There are no clues to what year it is. The forest makes no allowances for fashions, styles, or fads. For all I know, it’s 1968 again. Around the next bend might be men carrying someone on a stretcher.

It wouldn’t surprise me.

October 26, 1968. It’s dawn. Light grows, fills in the darkness between fires still burning on the mountain. It reveals an ashen landscape, a mountainside festooned with scorched passenger seats, blown-apart sheet metal, and flaming brush.

Those who survived the crash are in Mary Hitchcock Memorial Hospital in Hanover. Those who didn’t remain on the mountain.

Bodies are placed in plastic pouches and brought up to the summit one at a time. Brush is cleared off a flat area on top so a helicopter can land. Bodies are then flown to a makeshift morgue at the National Guard armory in Lebanon.

Relatives begin to arrive. The Hanover Inn is used as a reception point. Only one victim is identified the first day.

On the mountain, investigators hunt for key parts of the plane. Before noon, they find the flight data recorder in the still smoldering aft section of the plane. It is intact, though burned so badly it is still warm to the touch 18 hours after the accident.

Some of the tape is fused together. It’s rushed to a laboratory in Washington, D.C., where it is put into an alcohol solution to loosen it. Later it is unwound and read.

About 2:00 p.m. they find the cockpit voice recorder, which tapes any conversation in the cockpit. It is charred and pitted by fire. Inside, the tape is melted.

We trudge up the trail. It is overcast. Leafless branches fissure a slate sky. The trail follows the crest of a ridge, which fills the landscape in front of us and rises slowly until it crests at the summit.

The mountain is flat on top. There’s no tree line, but the summit is partially cleared on the east side, where the accident site should be. The clouds lift enough for us to see east, into the valley below.

We rest. I check the map, still not certain we’re even on the right mountain. I then walk alone through low bushes to the edge of the cliff on the peak’s east side. An ill-defined path goes down among rocks and small trees. I grab a branch and lower myself to the first rock.

Watching where my feet fall, I notice what looks like an odd shard of mica. For a moment I think it is just another piece of litter, but I stop.

I pick it up. It’s not trash. It’s a piece of metal no bigger than a poker chip, scorched and tarnished as if roasted under a blowtorch. And then I notice on one edge rivets like on a ship.

My heart sinks. This is it. This is where it happened.

It’s Sunday, two days after the accident. Only seven bodies have been positively identified. The rest are burned so badly that authorities must use any clue available—earrings, wedding bands, clothing, and finally dental records—to identify them. Up on the mountain, a team of ten investigators collects evidence. Large parts of the wreckage are lifted off the peak by helicopter and collected for testing. Police continue to patrol the area. They keep busy turning back hundreds of sightseers and souvenir hunters.

At some point in the ensuing week, they all leave. Soon winter claims the mountain, pulling a blanket of snow over the scorched rocks.

I see a strip of black fabric on the ground. It is part of a safety belt that survived the postcrash fire. I pull at it. Part of it underground disintegrates, and it comes free in my hands.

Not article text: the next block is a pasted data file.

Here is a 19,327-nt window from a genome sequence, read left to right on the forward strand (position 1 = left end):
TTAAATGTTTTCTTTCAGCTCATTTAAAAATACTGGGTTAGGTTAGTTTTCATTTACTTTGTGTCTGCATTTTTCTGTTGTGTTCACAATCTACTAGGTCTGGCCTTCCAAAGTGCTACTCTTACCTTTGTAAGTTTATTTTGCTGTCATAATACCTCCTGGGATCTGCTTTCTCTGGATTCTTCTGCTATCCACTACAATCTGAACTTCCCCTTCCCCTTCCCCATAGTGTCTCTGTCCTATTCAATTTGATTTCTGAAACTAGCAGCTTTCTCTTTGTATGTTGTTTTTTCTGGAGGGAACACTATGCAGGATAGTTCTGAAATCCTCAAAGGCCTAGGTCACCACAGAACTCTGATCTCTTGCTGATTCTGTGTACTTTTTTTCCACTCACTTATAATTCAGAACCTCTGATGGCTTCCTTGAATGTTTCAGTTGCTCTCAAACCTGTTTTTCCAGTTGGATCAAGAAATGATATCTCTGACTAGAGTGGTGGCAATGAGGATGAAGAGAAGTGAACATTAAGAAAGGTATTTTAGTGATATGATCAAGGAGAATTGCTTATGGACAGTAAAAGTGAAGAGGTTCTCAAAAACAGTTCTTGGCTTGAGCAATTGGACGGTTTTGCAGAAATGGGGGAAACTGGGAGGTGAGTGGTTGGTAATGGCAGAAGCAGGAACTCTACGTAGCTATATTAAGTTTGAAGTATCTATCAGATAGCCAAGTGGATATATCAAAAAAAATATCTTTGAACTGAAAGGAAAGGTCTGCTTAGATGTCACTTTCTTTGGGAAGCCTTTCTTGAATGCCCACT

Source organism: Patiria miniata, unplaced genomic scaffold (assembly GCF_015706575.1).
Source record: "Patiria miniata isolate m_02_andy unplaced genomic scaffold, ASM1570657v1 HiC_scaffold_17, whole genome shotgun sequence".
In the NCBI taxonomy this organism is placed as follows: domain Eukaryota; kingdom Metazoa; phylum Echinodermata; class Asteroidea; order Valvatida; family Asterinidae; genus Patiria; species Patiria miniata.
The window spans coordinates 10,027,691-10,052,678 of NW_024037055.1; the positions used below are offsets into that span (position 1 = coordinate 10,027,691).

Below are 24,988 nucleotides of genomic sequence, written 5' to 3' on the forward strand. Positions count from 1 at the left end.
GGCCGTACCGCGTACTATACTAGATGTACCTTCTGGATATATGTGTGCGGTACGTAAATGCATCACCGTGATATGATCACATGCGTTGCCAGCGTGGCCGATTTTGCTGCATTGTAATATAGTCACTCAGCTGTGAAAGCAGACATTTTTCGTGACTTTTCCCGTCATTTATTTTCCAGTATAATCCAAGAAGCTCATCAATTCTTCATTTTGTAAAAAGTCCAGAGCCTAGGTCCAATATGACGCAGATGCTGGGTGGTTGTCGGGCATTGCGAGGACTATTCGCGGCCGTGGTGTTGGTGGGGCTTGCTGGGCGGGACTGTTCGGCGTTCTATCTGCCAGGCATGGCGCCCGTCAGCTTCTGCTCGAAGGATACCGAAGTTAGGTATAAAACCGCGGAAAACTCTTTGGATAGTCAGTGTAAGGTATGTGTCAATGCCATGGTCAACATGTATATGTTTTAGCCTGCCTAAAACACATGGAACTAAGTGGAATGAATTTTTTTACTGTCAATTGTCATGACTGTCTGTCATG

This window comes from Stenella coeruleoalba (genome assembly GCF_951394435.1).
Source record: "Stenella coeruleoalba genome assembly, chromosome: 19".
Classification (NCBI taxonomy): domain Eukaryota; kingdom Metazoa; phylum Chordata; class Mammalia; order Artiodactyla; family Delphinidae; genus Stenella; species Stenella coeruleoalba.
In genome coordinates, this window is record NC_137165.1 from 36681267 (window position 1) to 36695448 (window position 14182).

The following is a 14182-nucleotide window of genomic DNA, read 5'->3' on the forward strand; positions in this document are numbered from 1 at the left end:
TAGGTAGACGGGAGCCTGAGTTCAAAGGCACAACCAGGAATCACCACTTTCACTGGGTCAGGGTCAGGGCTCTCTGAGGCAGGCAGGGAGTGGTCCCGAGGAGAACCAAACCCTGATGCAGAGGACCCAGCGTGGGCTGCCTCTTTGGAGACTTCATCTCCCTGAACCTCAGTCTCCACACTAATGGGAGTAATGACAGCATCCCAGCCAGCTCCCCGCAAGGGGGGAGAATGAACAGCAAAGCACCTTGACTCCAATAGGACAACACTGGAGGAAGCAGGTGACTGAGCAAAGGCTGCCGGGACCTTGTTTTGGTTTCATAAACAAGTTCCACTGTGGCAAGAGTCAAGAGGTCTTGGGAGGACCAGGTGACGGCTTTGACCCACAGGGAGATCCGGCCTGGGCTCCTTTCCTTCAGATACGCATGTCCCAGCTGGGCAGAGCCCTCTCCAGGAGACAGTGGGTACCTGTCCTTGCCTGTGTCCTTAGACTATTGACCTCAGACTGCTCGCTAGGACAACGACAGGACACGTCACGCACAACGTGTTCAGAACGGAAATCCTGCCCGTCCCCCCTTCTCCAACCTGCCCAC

Rock by rock, we hop down the mountainside, holding onto trees. The slope is steep. If there’s anything left up here, we should run into it not too far down.

And yes, a little farther down, it’s clear something happened here. Badly decayed tree trunks are strewn over the rocks. Standing trees are small, none of them older than the accident. Sides of boulders are burned with red and orange tones, as if fired in a kiln.

On the forest floor, junk is everywhere, mostly scraps of aircraft aluminum crumpled to look like pieces of paper. We’re not quite ready for what we see—struts and funny rocks that turn out to be gobs of aluminum that melted, then cooled. The gobs were sometimes imbedded with intact bolts, like a sheet metal nut cluster.

Between two rocks I find a woman’s shoe. Moss is growing on it. I don’t pick it up.

Spring comes, and snow melts. On the mountain, the forest reasserts itself, covering the black scar of the crash with a fresh crop of green. Tiny shoots of weeds and grass appear, bringing life from the ashes of the scene of so much death.

And in the minds of those touched by what happened, the needs of daily life reassert themselves, covering the memory of the crash with concerns about what’s for lunch and what’s for dinner.

I think to myself that this place is significant because of all the lives that were changed here forever. Though it’s possible to say that every place and every action has significance, there’s no way to know for sure. But here we can know. Think of the families, the lives that were changed forever because of what happened here. Think of the impact.

With that in mind, places like this are apart from the rest. This place, on the side of a mountain, changed my life and the lives of dozens, hundreds, thousands—it’s impossible to say how many.

I am what I am today because of what happened here. I know this to be true. And it’s comforting, oddly, in a world that’s a web of uncertainty, to be so sure of something.

On the mountain, a shard from a smashed coffee mug carried on the plane is buried by the leaves of many autumns. The sun travels across the sky thousands of times before its light catches on part of the white ceramic mug still visible through the mulch.

I notice it and pluck it from the ground. I will bring it down the mountain, and I think to myself, I’m glad I came.